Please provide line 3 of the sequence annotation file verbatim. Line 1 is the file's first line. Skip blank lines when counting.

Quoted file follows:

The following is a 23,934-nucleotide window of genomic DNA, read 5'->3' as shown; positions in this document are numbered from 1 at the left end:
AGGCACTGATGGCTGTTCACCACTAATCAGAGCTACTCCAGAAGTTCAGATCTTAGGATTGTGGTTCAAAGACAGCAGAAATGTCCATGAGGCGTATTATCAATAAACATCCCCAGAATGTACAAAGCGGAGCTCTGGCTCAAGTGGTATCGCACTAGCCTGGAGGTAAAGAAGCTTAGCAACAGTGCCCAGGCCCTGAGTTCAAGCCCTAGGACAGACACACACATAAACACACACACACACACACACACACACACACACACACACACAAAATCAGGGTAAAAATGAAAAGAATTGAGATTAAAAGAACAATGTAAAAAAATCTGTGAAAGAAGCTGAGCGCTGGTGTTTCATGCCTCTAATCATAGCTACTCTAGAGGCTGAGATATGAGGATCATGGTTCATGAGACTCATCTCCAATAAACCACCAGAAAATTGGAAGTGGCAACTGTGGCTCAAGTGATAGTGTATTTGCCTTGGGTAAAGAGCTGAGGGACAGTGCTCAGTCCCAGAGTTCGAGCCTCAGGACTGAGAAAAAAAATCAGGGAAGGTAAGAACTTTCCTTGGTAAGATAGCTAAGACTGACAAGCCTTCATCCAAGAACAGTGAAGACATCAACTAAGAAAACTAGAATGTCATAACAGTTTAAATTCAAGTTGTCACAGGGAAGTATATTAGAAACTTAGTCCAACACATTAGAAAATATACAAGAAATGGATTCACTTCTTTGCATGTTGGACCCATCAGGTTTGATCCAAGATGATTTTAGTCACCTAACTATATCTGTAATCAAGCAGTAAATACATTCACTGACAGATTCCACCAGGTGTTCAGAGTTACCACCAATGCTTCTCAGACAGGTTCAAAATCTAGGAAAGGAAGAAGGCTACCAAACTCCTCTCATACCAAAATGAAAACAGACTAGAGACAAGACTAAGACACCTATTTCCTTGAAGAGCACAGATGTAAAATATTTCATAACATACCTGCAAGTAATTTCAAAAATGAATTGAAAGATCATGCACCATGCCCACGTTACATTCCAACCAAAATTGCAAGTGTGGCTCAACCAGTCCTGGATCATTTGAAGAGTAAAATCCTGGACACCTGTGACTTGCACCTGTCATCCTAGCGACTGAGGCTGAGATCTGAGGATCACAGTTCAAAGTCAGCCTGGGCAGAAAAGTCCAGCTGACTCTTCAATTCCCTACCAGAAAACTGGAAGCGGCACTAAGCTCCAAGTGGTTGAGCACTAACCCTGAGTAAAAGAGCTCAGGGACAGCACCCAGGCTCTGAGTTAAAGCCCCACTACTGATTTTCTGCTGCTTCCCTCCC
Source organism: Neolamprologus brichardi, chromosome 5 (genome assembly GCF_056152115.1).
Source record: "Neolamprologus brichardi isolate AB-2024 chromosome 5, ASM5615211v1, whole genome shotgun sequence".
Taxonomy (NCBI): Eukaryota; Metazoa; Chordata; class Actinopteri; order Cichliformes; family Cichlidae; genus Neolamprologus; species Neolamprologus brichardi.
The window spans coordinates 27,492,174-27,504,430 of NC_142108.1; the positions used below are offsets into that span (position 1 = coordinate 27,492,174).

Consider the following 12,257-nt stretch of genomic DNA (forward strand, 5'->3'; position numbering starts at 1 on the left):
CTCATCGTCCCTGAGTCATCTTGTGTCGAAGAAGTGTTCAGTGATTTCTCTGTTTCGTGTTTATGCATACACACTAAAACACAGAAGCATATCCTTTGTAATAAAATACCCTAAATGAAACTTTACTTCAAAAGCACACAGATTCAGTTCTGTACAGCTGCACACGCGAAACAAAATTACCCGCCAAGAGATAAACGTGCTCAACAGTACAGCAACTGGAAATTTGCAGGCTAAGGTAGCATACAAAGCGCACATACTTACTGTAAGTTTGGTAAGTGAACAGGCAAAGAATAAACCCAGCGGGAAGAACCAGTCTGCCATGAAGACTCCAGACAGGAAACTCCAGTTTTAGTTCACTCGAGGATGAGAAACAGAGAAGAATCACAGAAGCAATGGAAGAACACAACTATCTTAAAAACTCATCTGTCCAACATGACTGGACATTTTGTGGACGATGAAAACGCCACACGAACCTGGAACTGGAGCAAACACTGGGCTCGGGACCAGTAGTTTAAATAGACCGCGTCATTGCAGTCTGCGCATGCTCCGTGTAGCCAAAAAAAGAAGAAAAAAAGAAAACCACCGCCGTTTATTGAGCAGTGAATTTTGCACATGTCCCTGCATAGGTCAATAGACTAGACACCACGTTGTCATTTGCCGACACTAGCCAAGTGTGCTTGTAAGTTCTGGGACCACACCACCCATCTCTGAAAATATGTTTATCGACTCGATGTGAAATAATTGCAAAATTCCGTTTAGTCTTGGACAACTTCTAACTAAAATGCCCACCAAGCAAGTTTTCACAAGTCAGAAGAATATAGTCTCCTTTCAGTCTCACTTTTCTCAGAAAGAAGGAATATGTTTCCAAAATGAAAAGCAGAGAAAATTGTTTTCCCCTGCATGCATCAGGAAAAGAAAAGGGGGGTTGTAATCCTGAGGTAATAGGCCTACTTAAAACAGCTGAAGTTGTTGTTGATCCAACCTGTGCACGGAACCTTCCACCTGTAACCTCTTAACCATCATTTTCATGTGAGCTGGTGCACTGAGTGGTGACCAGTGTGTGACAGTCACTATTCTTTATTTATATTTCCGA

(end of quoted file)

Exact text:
Source organism: Neolamprologus brichardi, chromosome 5 (genome assembly GCF_056152115.1).